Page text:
But don't discount amending what you have. As I said, if you add clay particles, your soil will retain moisture more readily, and will hold fertility better. If you lack specific macro- or micronutrients, trace minerals, that sort of thing, you are unlikely to get them by growing plants, with specific exceptions (if the mineral resources are present but made unavailable by inappropriate soil pH or by death of those bacteria that make soil minerals bioavailable, for instance). A well-reasoned input that boosts your soil life into high-gear and accelerates and/or improves your positive impact or output by improving system health as a whole isn't a bad thing.

But let us know how it's going. Send pictures, and good luck!

-CK
 
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Location: 5000' Albuquerque, NM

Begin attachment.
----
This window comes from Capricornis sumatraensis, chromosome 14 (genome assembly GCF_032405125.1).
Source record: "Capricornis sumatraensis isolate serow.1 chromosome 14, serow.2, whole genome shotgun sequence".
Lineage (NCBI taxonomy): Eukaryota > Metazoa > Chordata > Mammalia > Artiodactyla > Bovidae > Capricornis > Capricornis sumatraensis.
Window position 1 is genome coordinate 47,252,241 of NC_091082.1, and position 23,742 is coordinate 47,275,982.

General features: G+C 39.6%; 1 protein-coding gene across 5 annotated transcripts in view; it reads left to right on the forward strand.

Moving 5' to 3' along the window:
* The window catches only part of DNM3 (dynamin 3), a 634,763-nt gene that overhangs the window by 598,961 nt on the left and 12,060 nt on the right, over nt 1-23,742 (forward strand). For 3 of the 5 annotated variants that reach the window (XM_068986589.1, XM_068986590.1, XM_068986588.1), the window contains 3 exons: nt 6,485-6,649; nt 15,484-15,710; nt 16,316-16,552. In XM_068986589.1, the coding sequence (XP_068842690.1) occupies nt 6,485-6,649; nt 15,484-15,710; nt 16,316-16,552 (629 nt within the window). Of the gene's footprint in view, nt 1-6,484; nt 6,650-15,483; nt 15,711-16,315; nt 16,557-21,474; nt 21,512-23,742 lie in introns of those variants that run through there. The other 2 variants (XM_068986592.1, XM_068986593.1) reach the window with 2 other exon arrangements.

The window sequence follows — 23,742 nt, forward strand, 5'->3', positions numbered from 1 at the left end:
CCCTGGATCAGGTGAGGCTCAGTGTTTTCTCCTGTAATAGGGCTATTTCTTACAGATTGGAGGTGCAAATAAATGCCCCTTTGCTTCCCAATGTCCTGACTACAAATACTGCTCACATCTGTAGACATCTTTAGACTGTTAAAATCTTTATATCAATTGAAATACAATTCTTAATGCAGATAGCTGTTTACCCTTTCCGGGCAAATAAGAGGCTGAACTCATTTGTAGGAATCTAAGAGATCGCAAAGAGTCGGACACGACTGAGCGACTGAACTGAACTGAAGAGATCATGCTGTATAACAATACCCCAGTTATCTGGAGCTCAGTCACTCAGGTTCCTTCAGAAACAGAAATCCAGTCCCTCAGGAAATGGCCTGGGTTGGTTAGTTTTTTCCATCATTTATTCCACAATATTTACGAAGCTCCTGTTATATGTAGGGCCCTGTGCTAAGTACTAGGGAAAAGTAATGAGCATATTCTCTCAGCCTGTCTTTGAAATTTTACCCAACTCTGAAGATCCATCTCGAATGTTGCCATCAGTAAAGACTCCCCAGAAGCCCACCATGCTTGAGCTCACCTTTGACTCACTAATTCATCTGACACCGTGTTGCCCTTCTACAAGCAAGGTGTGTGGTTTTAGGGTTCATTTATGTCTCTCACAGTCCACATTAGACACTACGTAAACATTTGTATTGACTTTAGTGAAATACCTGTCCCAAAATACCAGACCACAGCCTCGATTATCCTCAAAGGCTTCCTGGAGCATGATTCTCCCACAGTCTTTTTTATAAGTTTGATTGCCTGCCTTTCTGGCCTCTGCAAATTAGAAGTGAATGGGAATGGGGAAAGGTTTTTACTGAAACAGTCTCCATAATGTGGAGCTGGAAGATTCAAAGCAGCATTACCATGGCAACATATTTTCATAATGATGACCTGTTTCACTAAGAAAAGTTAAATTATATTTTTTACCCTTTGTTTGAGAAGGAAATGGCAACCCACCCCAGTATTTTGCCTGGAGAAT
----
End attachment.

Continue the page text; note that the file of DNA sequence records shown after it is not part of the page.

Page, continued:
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Hello Sue.
I am in zone 7 so my experience is somewhat different but may be helpful. I have about 400' of 5' x 10' hugelculture berms built with cottonwood and sand and silt. The process has been going on about 20 years. Alongside the berms are adobe buildings. The recipe for adobe construction is 8 parts sand to 1 part clay plus some organic matter (mostly goathead plants). I give you this recipe in hopes that you will not add clay to your berm. The rock-hard results are great for building permanent structures for your homestead but not helpful for growing plants. The plants that grow well on the berm are natives grown from seeds that are in the sand already or easy to gather on roadsides locally. Mix those seeds with one part clay and one part compost to make 1/2 inch dry pellets to toss into depressions formed by your boot prints. These depressions hold water and help the plants grow. Eventually you will replace some of the natives (saltbush in my case) with edible plants. Use trimmings from the volunteer plants to enrich the berm. Hold the moisture in the berm with trimmings (keep all organic matter in the berm).